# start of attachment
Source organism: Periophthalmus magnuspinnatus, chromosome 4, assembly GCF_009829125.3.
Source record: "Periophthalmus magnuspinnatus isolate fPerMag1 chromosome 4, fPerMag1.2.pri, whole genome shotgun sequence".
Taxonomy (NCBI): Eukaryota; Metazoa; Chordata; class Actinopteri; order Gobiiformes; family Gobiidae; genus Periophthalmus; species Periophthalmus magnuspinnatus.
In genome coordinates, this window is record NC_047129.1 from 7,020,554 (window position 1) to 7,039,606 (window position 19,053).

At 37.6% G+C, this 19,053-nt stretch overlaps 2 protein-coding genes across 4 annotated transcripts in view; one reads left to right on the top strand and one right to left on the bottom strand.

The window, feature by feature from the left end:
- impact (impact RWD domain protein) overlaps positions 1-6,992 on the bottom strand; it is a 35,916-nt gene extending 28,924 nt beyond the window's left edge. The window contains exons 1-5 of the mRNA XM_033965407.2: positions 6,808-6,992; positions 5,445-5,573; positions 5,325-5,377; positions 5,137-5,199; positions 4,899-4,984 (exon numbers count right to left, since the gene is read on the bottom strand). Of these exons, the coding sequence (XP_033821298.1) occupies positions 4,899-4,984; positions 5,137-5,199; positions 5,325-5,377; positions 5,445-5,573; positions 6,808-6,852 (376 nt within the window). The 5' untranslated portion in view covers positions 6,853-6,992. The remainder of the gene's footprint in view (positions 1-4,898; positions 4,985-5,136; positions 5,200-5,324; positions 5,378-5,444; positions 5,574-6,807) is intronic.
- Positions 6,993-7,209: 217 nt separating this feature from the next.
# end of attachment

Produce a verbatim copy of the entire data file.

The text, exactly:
Source organism: Periophthalmus magnuspinnatus, chromosome 4, assembly GCF_009829125.3.
Source record: "Periophthalmus magnuspinnatus isolate fPerMag1 chromosome 4, fPerMag1.2.pri, whole genome shotgun sequence".
Taxonomy (NCBI): Eukaryota; Metazoa; Chordata; class Actinopteri; order Gobiiformes; family Gobiidae; genus Periophthalmus; species Periophthalmus magnuspinnatus.
In genome coordinates, this window is record NC_047129.1 from 7,020,554 (window position 1) to 7,039,606 (window position 19,053).

At 37.6% G+C, this 19,053-nt stretch overlaps 2 protein-coding genes across 4 annotated transcripts in view; one reads left to right on the top strand and one right to left on the bottom strand.

The window, feature by feature from the left end:
- impact (impact RWD domain protein) overlaps positions 1-6,992 on the bottom strand; it is a 35,916-nt gene extending 28,924 nt beyond the window's left edge. The window contains exons 1-5 of the mRNA XM_033965407.2: positions 6,808-6,992; positions 5,445-5,573; positions 5,325-5,377; positions 5,137-5,199; positions 4,899-4,984 (exon numbers count right to left, since the gene is read on the bottom strand). Of these exons, the coding sequence (XP_033821298.1) occupies positions 4,899-4,984; positions 5,137-5,199; positions 5,325-5,377; positions 5,445-5,573; positions 6,808-6,852 (376 nt within the window). The 5' untranslated portion in view covers positions 6,853-6,992. The remainder of the gene's footprint in view (positions 1-4,898; positions 4,985-5,136; positions 5,200-5,324; positions 5,378-5,444; positions 5,574-6,807) is intronic.
- Positions 6,993-7,209: 217 nt separating this feature from the next.